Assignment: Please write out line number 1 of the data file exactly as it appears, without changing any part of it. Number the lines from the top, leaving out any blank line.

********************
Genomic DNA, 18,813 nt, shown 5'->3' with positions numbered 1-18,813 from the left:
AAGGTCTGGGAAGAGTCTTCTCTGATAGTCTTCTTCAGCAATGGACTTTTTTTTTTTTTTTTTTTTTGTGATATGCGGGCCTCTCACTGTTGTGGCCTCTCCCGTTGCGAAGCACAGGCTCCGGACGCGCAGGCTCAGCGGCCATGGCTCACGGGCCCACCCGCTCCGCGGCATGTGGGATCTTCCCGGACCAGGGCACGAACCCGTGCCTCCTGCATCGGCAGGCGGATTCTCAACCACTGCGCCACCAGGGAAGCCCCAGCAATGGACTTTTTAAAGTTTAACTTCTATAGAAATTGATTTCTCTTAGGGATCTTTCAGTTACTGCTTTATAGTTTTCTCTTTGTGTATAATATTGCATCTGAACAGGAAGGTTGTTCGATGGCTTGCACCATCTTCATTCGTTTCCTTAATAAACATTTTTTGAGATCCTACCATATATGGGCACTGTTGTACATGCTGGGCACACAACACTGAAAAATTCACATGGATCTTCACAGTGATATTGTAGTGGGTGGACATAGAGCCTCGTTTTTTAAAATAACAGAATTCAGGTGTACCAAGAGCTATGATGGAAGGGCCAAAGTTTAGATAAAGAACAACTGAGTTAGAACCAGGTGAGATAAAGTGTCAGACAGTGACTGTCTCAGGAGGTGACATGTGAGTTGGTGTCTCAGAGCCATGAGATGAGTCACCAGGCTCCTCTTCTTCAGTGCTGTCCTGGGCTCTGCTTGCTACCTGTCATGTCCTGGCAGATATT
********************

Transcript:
Genomic DNA, 18,813 nt, shown 5'->3' with positions numbered 1-18,813 from the left: